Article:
Disclaimer*: The articles shared under 'Your Voice' section are sent to us by contributors and we neither confirm nor deny the authenticity of any facts stated below. Parhlo will not be liable for any false, inaccurate, inappropriate or incomplete information presented on the website. Read our disclaimer.
This article was originally submitted by Tooba Khalid
I sit with a friend for coffee to catch up and the first thing she starts off is how she has to leave early because the city’s not safe anymore. I look at her with surprise and remind her of how we’ve spent 20 years of our life in this unsafe city, have had dozen cups of coffee and have traveled after Maghrib; so what changed now?
She starts off with a recent kidnapping case of somebody she knows and how it has scared her to the core; I listen and feel the terror in her voice as she lists all the restrictions and curfews imposed by her family upon her.
Furthermore, to my surprise, she seems not to be complaining this time and is okay with it.
On my way back, I take a deep look at the setting sun, the usual annoyed residents stuck in traffic at Shahrae-Faisal, complaining aunties and not so happy Riksha guys, the sound of Azaan, the smell of gutka in my taxi; everything that makes you fall in a love and hate relationship with the city felt unsafe and suffocated.
Nonetheless, I cover my head to sense a little safety and avoid attention from passersby. I cover my head properly to avoid attention, unnecessary glares from men of all sorts and kinds on the streets; who feel mandatory to make you awkward and unsafe but why do I have to? Am I an unusual being? Am I showing off skin? Is my dress too revealing? Am I asking for attention?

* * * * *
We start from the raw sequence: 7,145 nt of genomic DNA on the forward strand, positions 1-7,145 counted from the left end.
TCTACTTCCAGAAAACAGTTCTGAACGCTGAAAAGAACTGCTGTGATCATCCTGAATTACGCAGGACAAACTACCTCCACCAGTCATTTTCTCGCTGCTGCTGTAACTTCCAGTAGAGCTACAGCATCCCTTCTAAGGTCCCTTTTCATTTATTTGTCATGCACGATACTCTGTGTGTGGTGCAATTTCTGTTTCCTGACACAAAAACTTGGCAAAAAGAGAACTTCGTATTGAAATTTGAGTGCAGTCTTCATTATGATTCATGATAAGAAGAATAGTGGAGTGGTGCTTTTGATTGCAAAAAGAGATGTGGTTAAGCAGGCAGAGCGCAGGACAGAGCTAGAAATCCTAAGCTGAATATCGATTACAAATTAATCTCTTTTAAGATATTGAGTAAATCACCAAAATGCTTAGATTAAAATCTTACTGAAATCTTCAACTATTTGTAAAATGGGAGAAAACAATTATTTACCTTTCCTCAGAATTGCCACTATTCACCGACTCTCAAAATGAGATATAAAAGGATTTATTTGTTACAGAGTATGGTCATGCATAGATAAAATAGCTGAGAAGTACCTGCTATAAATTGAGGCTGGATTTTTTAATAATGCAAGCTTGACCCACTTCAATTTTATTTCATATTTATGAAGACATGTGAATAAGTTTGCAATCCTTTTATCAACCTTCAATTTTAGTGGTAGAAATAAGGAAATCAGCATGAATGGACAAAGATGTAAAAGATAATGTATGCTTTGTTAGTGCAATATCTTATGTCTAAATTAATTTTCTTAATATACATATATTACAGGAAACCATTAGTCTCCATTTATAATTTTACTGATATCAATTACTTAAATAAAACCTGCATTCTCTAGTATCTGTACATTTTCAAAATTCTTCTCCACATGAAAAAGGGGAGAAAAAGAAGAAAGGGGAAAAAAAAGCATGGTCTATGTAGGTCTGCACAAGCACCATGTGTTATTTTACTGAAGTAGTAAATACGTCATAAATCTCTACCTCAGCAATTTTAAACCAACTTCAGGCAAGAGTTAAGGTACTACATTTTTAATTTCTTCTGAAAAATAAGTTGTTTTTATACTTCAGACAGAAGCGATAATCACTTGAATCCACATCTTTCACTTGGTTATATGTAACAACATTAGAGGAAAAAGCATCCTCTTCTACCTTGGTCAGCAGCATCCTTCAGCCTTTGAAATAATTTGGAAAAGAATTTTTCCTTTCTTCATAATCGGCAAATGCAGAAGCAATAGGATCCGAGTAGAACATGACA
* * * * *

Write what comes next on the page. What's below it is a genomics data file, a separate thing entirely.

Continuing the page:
I’m doing none of the listed above then WHY?
Men in Pakistan have made it hard for women to be on the streets, take a nice walk in a park, travel after sunset, have access to public transport; have denied us the ability to just conduct basic household chores without being stared and gawked at.
The amount of harassment a woman has to go through in a public setting is unimaginable and it happens at the weirdest of places; from inappropriate stares by gully boys to traveling in a bus to get sabzi for lunch to unwanted touching while handing shopping bags by the shopkeeper, to name a few.
How do you expect a nation to prosper that doesn’t let its women feel safe in their own city? If the number of incidents your sister, daughter, female friends listed, you’d be surprised at the number. Sadly, we’ve normalized this culture, we believe that it happens and it will; so we choose to ignore, let go, choose alternatives but we shouldn’t have to.
We should be given liberty!
Nonetheless, we should be given liberty without being stared, gawked and groped in our country; so something as basic as getting groceries, traveling to far areas of the city, shopping at local bazaars is easier and cost-effective.
Moreover, we hardly come across any public washrooms and restrooms for women whereas it must be provided by the state as a basic necessity; but again, we fail to address and include women while constructing and claiming public spaces.
Public parks in Pakistan should serve as a place of peace for parents and provide a playing ground for the little ones. However, instead, they serve as a place of robbing and kidnapping of women and little ones causing these struggling parents to prioritize their child’s safety. Therefore, taking them to hyped and costly playlands that charge 100 rupees for a 5-minute ride.
It’s 100 rupees for a 5-minute ride. Spending quality time with your family in a park shouldn’t be a hurdle; difficult to afford for a family but again, our government fails to realize.
Reclaiming public spaces by women should be taken into serious consideration. Furthermore, access to public transport, toilets, bazaars, parking lots should be made safe and reliable; for the betterment of society.